The era of 1TB storage in smartphones has begun. Samsung has introduced the Galaxy S10 Plus with 1TB NAND flash memory, which is the highest storage specification of the Galaxy S10 series released this March.
Strictly speaking, the Galaxy S10 Plus is not the world’s first 1TB smartphone, but it is the first mainstream smartphone to be launched with such high storage. Last May, the Chinese brand, Smartisan released a 1TB capacity smartphone called the Nut T1, but its sales were minimal as awareness for the product was low.
Now that 1TB storage has reached the mainstream, the question is how large will your smartphone’s storage be going ahead? Counterpoint Research expects the average NAND flash memory capacity of smartphones to reach 83GB by the end of this year. This is an increase of 32% year-on-year and nearly twice the global average of 43GB at the end of 2017. In terms of storage in smartphones by operating systems, we expect that the average storage capacity of Android smartphones to be at 68GB and iOS at 166GB by the end of 2019.
Global average smartphone NAND flash capacity trends (GBs)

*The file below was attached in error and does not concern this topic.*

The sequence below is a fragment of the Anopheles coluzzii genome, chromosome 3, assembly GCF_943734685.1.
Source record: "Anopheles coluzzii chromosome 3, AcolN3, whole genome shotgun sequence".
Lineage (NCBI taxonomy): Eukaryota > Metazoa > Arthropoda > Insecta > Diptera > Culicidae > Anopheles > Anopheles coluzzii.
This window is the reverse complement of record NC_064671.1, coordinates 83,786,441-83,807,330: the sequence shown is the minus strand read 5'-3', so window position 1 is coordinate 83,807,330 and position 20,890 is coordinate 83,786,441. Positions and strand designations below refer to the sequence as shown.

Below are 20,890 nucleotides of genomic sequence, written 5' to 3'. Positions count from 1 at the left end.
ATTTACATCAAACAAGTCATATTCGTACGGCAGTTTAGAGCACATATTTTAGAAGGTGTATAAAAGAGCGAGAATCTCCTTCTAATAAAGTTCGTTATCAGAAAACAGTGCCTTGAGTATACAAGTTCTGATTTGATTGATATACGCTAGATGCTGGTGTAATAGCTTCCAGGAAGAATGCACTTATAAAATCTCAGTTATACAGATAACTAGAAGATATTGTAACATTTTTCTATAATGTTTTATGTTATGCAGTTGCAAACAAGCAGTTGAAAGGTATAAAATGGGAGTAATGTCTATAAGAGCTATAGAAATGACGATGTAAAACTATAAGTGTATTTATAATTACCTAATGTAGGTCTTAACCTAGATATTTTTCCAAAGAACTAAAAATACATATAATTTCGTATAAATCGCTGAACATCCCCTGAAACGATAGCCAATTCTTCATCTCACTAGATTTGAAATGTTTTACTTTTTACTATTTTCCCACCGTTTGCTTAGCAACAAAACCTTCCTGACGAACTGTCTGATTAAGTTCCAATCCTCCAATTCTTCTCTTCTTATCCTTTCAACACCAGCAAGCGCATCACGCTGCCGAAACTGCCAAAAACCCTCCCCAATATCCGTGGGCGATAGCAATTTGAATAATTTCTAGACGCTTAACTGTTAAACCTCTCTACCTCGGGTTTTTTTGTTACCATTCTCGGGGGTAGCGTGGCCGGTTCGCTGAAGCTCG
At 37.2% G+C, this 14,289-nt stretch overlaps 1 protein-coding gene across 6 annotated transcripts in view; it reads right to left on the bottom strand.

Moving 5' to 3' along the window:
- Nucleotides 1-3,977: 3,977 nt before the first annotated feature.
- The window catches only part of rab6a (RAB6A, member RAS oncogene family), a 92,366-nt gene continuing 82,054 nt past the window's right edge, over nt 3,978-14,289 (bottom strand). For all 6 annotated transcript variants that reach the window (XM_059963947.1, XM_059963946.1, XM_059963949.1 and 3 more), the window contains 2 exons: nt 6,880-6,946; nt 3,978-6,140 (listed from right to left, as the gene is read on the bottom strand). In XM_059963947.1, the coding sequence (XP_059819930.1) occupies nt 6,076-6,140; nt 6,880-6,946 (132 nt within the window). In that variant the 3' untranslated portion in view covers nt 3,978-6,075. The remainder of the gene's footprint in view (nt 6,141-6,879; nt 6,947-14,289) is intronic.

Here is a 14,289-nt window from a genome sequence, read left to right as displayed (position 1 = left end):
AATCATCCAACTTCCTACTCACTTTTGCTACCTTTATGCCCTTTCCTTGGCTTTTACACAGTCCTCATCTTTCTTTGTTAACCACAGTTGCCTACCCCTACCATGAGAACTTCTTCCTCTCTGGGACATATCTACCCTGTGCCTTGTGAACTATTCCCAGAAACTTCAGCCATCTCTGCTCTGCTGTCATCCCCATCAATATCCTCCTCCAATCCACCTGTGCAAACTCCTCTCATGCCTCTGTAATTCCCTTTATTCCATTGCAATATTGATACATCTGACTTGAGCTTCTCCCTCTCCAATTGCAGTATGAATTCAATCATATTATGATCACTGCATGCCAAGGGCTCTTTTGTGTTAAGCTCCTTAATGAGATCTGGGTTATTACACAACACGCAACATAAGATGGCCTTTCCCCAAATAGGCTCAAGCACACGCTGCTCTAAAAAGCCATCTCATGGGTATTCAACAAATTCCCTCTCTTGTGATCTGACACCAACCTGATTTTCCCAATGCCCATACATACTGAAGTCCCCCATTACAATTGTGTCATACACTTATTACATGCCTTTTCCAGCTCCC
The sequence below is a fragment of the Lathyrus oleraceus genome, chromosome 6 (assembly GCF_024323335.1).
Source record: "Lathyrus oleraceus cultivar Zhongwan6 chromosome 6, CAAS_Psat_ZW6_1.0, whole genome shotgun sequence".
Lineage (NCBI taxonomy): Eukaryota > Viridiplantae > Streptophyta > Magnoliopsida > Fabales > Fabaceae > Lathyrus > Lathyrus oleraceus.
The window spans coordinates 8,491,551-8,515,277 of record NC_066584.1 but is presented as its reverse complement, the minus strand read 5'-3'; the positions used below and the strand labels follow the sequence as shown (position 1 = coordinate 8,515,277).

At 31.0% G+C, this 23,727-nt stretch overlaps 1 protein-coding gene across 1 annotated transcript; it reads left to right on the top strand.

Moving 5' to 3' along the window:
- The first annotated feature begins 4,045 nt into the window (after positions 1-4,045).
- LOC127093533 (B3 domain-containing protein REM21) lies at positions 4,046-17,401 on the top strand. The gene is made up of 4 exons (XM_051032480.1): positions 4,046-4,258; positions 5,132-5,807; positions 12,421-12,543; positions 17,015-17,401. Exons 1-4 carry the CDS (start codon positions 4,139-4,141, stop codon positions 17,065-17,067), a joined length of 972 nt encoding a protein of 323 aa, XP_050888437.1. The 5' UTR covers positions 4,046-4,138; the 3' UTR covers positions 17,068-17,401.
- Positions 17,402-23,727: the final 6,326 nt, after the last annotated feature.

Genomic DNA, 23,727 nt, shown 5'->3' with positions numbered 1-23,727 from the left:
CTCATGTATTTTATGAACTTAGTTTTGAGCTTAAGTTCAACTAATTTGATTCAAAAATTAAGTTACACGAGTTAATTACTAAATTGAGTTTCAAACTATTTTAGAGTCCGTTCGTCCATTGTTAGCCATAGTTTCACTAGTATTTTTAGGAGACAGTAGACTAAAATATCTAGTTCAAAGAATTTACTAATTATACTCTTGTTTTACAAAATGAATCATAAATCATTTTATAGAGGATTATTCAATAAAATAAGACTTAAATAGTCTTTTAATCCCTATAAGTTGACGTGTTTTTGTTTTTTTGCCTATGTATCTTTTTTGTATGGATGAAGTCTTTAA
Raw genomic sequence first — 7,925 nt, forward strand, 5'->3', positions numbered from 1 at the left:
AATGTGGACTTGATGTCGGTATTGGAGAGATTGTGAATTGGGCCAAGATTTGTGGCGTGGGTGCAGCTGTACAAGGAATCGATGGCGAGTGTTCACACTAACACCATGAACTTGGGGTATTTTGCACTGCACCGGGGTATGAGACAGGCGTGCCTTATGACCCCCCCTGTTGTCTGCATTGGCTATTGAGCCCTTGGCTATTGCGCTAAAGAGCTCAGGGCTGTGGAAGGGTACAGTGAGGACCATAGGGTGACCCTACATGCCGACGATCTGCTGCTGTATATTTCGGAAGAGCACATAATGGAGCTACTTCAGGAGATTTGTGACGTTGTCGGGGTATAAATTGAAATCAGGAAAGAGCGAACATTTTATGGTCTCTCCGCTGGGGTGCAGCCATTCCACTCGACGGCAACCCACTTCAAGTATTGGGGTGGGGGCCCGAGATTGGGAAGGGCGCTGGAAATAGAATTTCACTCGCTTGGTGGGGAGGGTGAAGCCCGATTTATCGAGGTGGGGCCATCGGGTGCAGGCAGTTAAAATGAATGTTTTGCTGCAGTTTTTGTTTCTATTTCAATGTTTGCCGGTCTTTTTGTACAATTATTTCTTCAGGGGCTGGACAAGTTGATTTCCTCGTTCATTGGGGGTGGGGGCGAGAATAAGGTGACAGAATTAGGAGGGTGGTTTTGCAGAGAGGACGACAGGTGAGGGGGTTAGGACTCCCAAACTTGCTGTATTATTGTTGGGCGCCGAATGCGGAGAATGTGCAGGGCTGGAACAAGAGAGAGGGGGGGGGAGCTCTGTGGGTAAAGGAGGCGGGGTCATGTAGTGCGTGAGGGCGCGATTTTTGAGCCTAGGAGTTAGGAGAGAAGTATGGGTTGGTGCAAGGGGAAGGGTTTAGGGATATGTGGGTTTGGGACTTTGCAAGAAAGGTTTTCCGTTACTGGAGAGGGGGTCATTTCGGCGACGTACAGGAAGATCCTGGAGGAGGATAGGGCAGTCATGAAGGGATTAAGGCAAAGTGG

Major smartphone OEMs are launching their flagship models every year and with each launch, the NAND flash memory capacity keeps going higher. Apple first introduced the 256GB storage to its iPhone 7 series, which was launched in 2016, and began shipping the 512GB storage with 2018’s iPhone XS. A month before the iPhone XS, Samsung launched the Galaxy Note 9 with a 512GB of NAND flash memory. A few months later and we already have the 1TB storage with the Galaxy S10 Plus.
Storage of 1TB capacity is comparable to that of a premium laptop. It can store up to 250 standard 4GB movies. Why do smartphones need these increasingly large capacities? The answer is in the amount of data that users take every day through their smartphone camera. The size of smartphone photos has increased exponentially as the number of pixels has increased. The increase in the number of high-capacity smartphone apps including mobile games is another one reason driving the need for greater storage capacity. This trend will continue with the commercialization of 5G as high-capacity storage is essential to support high-speed communication, AI technology, AR/VR and high-definition/4K content.
(From Counterpoint Research).